Wednesday, June 20, 2007

Uniform Anatomical Gift Act in PA Someday?

Online access to drafts of "Uniform Laws" was the subject of a posting made on June 15, 2007, on the Wyoming Law Library Newsletter, entitled "Electronic Access to the Uniform" Laws. It noted:

The Biddle Law Library at the University of Pennsylvania Law School in partnership with the National Conference of Commissioners on Uniform State Laws recently announced access to electronic versions of draft and final acts of Uniform Laws and Final Acts.
Various proposed "Uniform Laws" are the product of the National Conference of Commissioners on Uniform State Laws (NCCUSL), which holds a mission "to research, draft and promote enactment of uniform state laws in areas where uniformity is desirable and practical."

The organization is described on its website as follows:
[NCCUSL], now 115 years old, provides states with non-partisan, well-conceived and well-drafted legislation that brings clarity and stability to critical areas of the law. NCCUSL’s work supports the federal system and facilitates the movement of individuals and the business of organizations with rules that are consistent from state to state.
News about NCCUSL is found online at its "Newsroom", which offers Press Releases, a News Archive, various Memos/Articles on specific uniform law issues, and downloadable Newsletters.

But NCCUSL's draft & final versions of proposed uniform laws are maintained at a different website -- one administered here in Pennsylvania, by the University of Pennsylvania Law School.

One of the uniform laws recently offered by NCCUSL to the states is the
Uniform Anatomical Gift Act (UAGA), described in NCCUSL's Press Release dated July 13, 2006 [links added]:
[The revised UAGA] is designed to increase the number of organs available for transplant and improve the system for allocating organs to recipients, [and] has been endorsed by the American Medical Association (AMA). The new UAGA has already been introduced in 11 states; more than 25 introductions are expected this year. * * *
A January 31, 2007, NCCUSL Press Release provided further background [links added]:
The AMA joins the United Network for Organ Sharing, the National Kidney Foundation, the Eye Bank Association of America, the American Association of Tissue Banks, the American Academy of Ophthalmology, the Cornea Society, and the Association of Organ Procurement Organizations in endorsing the new UAGA.

The new Act makes it easier to document the desire to donate, particularly as provided on drivers’ licenses; specifies an expanded list of persons who may make an anatomical gift on behalf of the deceased, such as agents with healthcare power-of-attorney, adult grandchildren or close friends; more clearly provides for a document of refusal if an individual does not wish to donate; allows for registering gifts on existing donor registries; and encourages the creation of donor registries, whether by states or by other entities.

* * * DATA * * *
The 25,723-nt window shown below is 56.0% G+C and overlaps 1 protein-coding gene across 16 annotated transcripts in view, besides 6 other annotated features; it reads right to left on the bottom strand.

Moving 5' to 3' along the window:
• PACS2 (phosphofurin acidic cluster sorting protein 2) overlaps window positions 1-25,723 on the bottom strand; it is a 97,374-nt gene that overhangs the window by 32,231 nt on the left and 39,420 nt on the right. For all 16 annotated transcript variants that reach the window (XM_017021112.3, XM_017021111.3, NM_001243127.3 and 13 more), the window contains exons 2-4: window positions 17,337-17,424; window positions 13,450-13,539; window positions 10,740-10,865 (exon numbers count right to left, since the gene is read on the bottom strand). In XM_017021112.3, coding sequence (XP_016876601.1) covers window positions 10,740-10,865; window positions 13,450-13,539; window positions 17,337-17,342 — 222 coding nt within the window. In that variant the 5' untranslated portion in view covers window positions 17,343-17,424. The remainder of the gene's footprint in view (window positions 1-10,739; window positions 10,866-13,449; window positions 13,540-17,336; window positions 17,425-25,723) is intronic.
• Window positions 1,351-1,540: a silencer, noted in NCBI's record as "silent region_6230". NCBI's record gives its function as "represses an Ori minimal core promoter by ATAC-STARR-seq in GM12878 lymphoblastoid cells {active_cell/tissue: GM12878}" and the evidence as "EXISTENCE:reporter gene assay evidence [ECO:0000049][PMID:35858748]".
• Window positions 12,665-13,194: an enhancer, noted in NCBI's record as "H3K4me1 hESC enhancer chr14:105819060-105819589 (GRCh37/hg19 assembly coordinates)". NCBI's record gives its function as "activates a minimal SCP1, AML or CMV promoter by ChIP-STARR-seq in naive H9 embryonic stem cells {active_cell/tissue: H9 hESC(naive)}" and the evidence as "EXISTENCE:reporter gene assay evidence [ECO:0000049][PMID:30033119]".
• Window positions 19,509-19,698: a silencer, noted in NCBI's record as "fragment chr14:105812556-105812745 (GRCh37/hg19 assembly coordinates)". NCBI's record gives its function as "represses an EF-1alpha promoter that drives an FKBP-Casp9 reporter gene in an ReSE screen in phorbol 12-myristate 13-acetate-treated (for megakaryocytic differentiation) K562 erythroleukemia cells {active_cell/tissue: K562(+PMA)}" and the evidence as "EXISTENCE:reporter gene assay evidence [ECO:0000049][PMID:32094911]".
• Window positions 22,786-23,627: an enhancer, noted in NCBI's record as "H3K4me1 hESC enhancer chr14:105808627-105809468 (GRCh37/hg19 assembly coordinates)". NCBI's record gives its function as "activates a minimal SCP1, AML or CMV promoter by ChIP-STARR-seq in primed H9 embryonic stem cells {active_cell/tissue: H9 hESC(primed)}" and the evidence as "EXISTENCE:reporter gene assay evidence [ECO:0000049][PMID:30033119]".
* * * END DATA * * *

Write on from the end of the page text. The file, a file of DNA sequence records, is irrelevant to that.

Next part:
On February 12, 2007, the American Bar Association’s House of Delegates approved NCCUSL's new UAGA.

The revised Uniform Anatomical Gift Act is ripe for consideration in Pennsylvania, where there continues to be a need, presently addressed under PA's enactment of a prior version of the UAGA. See: "Organ Donation in Pennsylvania" (PA EE&F Law Blog, 06/14/07).

Two other uniform laws -- both also adopted by NCCUSL on that same day (July 13, 2006) -- may bear some scrutiny, too, in a review of Pennsylvania's existing laws on these topics:
  • The Uniform Power of Attorney Act provides a simple way for people to deal with their property by providing a power of attorney that survives the incapacity of the principal and thus avoids the need to bring expensive and time-consuming guardianship or conservatorship actions to care for assets. While the act is primarily a set of default rules that can be altered by specific provisions within a power of attorney, the act also contains safeguards for the protection of an incapacitated principal. This act requires certain powers to be expressly and specifically conferred, eliminating questions about the agent’s authority. This act has also been endorsed by the ABA Real Property, Probate and Trust Law Section.
  • The Uniform Prudent Management of Institutional Funds Act, like its predecessor, the Uniform Management of Institutional Funds Act, provides statutory guidelines for management, investment, and expenditures of funds held by charitable institutions. The new act expressly provides for diversification of assets, pooling of assets, and total return investment, to implement whole portfolio management, bringing the law governing charitable institutions in line with modern investment and expenditure practice. This act has also been endorsed by the ABA Real Property, Probate and Trust Law Section.

Development of laws in Pennsylvania should take into account -- although not necessarily adopt by rote -- the provisions of such nationally-developed proposals.